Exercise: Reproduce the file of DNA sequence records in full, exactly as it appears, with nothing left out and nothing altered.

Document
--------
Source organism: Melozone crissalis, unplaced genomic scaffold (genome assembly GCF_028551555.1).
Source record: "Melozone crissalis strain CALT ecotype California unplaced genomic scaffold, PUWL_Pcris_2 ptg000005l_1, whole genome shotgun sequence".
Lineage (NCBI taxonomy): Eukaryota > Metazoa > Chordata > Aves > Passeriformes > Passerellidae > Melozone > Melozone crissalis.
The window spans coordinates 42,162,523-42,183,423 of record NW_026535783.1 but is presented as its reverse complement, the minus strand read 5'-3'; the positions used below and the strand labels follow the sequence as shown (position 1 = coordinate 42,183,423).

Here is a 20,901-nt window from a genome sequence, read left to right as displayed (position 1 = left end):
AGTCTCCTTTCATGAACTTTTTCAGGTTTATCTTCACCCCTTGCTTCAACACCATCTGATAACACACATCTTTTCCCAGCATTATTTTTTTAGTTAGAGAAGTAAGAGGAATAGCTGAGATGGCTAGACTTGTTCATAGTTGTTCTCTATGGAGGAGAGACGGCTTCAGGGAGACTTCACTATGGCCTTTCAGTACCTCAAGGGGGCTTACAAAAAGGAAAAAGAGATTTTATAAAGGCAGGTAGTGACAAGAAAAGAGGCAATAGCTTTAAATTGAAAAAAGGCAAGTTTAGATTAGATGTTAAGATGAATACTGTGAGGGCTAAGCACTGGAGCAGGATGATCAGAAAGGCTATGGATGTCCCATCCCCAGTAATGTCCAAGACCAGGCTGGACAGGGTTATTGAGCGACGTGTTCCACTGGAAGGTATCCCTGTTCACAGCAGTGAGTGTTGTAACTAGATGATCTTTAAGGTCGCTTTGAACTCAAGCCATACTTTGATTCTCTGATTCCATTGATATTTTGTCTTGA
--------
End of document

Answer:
Source organism: Melozone crissalis, unplaced genomic scaffold (genome assembly GCF_028551555.1).
Source record: "Melozone crissalis strain CALT ecotype California unplaced genomic scaffold, PUWL_Pcris_2 ptg000005l_1, whole genome shotgun sequence".
Lineage (NCBI taxonomy): Eukaryota > Metazoa > Chordata > Aves > Passeriformes > Passerellidae > Melozone > Melozone crissalis.
The window spans coordinates 42,162,523-42,183,423 of record NW_026535783.1 but is presented as its reverse complement, the minus strand read 5'-3'; the positions used below and the strand labels follow the sequence as shown (position 1 = coordinate 42,183,423).

Here is a 20,901-nt window from a genome sequence, read left to right as displayed (position 1 = left end):
AGTCTCCTTTCATGAACTTTTTCAGGTTTATCTTCACCCCTTGCTTCAACACCATCTGATAACACACATCTTTTCCCAGCATTATTTTTTTAGTTAGAGAAGTAAGAGGAATAGCTGAGATGGCTAGACTTGTTCATAGTTGTTCTCTATGGAGGAGAGACGGCTTCAGGGAGACTTCACTATGGCCTTTCAGTACCTCAAGGGGGCTTACAAAAAGGAAAAAGAGATTTTATAAAGGCAGGTAGTGACAAGAAAAGAGGCAATAGCTTTAAATTGAAAAAAGGCAAGTTTAGATTAGATGTTAAGATGAATACTGTGAGGGCTAAGCACTGGAGCAGGATGATCAGAAAGGCTATGGATGTCCCATCCCCAGTAATGTCCAAGACCAGGCTGGACAGGGTTATTGAGCGACGTGTTCCACTGGAAGGTATCCCTGTTCACAGCAGTGAGTGTTGTAACTAGATGATCTTTAAGGTCGCTTTGAACTCAAGCCATACTTTGATTCTCTGATTCCATTGATATTTTGTCTTGA